For the first time in history, leftists are using the machinery of government to change the state. Through the ages, revolutionaries have appealed to the masses to change the state: conservative government versus popular radicalism was the standard equation. But democracy brought the popular element to power, and revolutionaries hijacked the government. The aristocratic class is no more, and bureaucracy no longer provides an adequate counterweight to leftist experiments. This situation is not likely to change anytime soon, despite the predictable transformation of radicals into bureaucrats: a revolutionary idea can be exhausted and its bearers become gray-suit bureaucrats, but leftists will never run out of experiments to conduct.

One hope is that the leftists will overplay their hand by resorting to totalitarianism. The more unnatural their demands become, more they will have to suppress the voters. That tendency is evident in socialist states, but also in the supreme courts of democracies ruling against popular will. Such totalitarianism may eventually result in the replacement of democracies with more conservative public orders, perhaps dictatorships. Though ugly, such dictatorships would stem social experimentation.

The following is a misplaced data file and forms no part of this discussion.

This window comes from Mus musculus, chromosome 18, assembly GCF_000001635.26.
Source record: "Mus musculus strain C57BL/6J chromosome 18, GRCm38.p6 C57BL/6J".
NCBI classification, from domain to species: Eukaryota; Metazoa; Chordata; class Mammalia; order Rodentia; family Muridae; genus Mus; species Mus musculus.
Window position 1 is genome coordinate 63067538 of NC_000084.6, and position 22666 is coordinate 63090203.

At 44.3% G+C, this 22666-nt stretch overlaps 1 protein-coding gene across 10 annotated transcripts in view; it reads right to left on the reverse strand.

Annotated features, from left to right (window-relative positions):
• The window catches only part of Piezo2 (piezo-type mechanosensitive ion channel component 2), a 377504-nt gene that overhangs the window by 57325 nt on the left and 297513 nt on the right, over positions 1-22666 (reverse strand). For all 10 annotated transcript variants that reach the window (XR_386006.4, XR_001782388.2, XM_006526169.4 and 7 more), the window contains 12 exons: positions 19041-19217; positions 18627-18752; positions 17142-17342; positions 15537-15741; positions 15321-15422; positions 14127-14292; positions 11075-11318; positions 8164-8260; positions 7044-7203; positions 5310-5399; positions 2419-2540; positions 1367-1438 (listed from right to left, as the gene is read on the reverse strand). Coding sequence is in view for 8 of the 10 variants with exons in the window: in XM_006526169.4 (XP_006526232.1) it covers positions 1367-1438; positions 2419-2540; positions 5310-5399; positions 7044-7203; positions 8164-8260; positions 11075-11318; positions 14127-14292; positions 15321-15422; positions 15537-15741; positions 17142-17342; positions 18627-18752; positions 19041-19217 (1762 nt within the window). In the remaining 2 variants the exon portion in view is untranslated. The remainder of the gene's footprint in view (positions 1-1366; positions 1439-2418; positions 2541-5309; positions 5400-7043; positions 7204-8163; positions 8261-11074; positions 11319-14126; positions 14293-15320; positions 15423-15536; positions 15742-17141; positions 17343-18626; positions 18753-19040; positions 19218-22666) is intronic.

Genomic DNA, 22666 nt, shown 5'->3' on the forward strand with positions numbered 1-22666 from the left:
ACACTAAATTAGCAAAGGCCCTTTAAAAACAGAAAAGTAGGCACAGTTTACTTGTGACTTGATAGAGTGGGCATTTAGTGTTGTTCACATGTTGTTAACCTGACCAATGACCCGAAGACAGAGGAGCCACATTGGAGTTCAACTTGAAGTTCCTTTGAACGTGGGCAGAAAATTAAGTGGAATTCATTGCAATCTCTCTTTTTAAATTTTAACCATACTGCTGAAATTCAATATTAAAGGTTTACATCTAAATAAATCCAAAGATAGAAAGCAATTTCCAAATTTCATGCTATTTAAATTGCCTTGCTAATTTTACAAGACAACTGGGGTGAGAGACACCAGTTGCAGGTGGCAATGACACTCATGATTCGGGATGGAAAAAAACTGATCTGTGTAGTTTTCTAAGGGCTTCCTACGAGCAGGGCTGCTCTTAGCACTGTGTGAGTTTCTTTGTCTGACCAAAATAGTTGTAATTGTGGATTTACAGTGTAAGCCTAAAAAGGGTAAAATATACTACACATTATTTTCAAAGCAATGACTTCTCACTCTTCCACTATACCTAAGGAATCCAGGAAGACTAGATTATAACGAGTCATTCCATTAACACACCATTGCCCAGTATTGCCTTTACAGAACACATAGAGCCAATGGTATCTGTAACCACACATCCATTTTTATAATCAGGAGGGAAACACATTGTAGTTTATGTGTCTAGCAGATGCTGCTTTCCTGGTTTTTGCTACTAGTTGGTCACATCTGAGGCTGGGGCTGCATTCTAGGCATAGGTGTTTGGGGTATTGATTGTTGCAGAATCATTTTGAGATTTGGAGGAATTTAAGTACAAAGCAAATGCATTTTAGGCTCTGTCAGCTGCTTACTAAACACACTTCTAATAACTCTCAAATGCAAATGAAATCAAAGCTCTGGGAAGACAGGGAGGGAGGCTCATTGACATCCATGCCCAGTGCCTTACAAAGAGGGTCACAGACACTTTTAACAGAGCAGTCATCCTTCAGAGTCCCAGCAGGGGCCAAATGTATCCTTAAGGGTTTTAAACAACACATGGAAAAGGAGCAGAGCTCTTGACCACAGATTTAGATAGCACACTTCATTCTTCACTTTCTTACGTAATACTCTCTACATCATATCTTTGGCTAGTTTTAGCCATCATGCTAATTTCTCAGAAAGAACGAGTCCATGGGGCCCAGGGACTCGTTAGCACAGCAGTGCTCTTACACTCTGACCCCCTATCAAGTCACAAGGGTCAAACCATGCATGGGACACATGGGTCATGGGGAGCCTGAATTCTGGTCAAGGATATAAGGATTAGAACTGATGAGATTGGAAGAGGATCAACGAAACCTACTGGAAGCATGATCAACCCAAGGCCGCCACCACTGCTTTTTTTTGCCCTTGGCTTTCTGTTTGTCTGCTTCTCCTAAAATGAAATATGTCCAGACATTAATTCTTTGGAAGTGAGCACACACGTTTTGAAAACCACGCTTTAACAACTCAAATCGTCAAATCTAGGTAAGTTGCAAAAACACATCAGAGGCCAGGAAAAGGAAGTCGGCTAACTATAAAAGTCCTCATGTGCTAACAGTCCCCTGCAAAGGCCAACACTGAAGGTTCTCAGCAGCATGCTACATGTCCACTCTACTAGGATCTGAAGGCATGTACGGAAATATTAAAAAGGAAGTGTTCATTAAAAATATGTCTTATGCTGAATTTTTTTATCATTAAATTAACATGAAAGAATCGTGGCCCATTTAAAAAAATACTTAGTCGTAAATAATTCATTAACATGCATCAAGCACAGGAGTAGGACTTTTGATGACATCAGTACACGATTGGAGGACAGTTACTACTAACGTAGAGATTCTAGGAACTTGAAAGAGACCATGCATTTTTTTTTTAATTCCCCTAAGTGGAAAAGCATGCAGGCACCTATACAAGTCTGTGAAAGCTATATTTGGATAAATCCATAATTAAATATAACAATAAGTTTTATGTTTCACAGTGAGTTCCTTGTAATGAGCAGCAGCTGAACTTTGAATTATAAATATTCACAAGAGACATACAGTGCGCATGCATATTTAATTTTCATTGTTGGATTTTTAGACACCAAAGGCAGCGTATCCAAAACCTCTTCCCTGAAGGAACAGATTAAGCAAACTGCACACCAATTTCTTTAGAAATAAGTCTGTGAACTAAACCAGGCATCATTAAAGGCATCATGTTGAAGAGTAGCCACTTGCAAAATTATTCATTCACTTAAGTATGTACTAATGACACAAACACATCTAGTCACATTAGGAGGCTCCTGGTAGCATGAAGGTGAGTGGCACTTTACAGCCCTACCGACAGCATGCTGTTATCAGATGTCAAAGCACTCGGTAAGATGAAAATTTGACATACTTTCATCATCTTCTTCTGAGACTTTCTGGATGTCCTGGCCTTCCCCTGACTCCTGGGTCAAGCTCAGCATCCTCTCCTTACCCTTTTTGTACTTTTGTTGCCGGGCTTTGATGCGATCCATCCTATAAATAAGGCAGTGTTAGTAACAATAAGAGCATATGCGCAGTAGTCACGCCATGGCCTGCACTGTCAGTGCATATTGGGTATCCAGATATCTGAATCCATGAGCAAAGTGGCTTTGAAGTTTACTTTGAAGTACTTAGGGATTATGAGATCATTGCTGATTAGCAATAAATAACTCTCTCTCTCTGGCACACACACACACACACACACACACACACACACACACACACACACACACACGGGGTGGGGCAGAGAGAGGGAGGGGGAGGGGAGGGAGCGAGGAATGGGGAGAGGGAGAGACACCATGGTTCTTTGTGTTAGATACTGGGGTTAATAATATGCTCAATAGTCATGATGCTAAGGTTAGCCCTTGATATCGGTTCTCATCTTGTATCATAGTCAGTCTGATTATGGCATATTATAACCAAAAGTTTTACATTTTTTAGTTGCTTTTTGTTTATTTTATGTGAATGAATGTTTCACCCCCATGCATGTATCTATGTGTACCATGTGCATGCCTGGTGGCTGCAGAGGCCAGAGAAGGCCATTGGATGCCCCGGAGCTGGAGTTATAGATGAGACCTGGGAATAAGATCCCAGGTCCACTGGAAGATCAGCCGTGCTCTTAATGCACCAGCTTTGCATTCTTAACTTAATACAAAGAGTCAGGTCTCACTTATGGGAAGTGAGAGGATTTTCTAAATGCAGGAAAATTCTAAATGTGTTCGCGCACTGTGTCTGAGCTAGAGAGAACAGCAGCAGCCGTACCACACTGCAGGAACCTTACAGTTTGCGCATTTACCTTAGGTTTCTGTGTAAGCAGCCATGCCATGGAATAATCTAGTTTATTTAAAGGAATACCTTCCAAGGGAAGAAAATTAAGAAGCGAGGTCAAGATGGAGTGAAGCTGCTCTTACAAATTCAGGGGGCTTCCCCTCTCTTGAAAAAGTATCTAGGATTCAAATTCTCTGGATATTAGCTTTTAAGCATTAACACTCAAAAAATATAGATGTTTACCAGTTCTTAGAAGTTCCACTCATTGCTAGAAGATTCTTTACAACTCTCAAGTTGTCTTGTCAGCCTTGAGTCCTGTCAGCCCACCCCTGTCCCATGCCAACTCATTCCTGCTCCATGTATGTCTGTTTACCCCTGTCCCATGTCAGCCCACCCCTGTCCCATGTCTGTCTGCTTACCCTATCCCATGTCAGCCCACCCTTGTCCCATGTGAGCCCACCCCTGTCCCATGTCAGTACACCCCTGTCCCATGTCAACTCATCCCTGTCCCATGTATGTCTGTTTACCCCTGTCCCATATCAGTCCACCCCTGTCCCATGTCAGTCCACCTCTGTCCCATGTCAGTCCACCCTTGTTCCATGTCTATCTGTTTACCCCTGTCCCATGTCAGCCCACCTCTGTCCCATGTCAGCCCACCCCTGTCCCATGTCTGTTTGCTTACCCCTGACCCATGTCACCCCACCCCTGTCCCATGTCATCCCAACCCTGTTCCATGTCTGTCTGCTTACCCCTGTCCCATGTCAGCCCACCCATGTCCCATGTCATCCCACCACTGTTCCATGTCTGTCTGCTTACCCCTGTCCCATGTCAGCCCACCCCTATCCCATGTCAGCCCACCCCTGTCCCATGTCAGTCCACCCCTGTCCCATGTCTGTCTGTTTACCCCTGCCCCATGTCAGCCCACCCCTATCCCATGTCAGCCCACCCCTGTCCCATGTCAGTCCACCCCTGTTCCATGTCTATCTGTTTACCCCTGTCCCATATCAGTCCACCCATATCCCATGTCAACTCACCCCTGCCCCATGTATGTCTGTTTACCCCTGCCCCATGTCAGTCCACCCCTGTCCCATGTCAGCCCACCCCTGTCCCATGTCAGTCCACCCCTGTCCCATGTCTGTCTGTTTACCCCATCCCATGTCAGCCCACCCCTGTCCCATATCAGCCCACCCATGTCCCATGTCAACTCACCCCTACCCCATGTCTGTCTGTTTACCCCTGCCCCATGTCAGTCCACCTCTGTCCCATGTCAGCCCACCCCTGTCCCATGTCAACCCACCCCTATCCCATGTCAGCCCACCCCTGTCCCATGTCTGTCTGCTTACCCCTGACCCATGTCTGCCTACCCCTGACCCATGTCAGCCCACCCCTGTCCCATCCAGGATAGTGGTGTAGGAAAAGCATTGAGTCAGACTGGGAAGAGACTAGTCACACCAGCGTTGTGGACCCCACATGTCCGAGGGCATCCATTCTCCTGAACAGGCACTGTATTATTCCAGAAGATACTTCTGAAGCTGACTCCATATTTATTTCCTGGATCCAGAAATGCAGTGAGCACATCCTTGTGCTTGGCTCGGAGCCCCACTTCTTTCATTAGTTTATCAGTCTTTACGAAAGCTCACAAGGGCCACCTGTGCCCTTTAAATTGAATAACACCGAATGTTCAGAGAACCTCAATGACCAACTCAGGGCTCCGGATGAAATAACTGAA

Earlier states were not averse to adventurism, but kept it mostly to foreign relations, generally in the form of military expeditions. That was a reasonable approach: experimenting on other communities, not one’s own. Now that advances in arms and health-care have made wars prohibitively expensive, affluent citizens are averse to risking their lives on battlefields, and family size has greatly decreased, making parents more concerned about the lives of their children, the state‚Äôs desire to extend its authority has been sublimated onto its own subjects. Unable to wage wars on foreigners, states wage them instead on citizens in the form of legal experimentation where court decisions on moral issues break the popular will no less than an occupying army breaks that of an enemy population.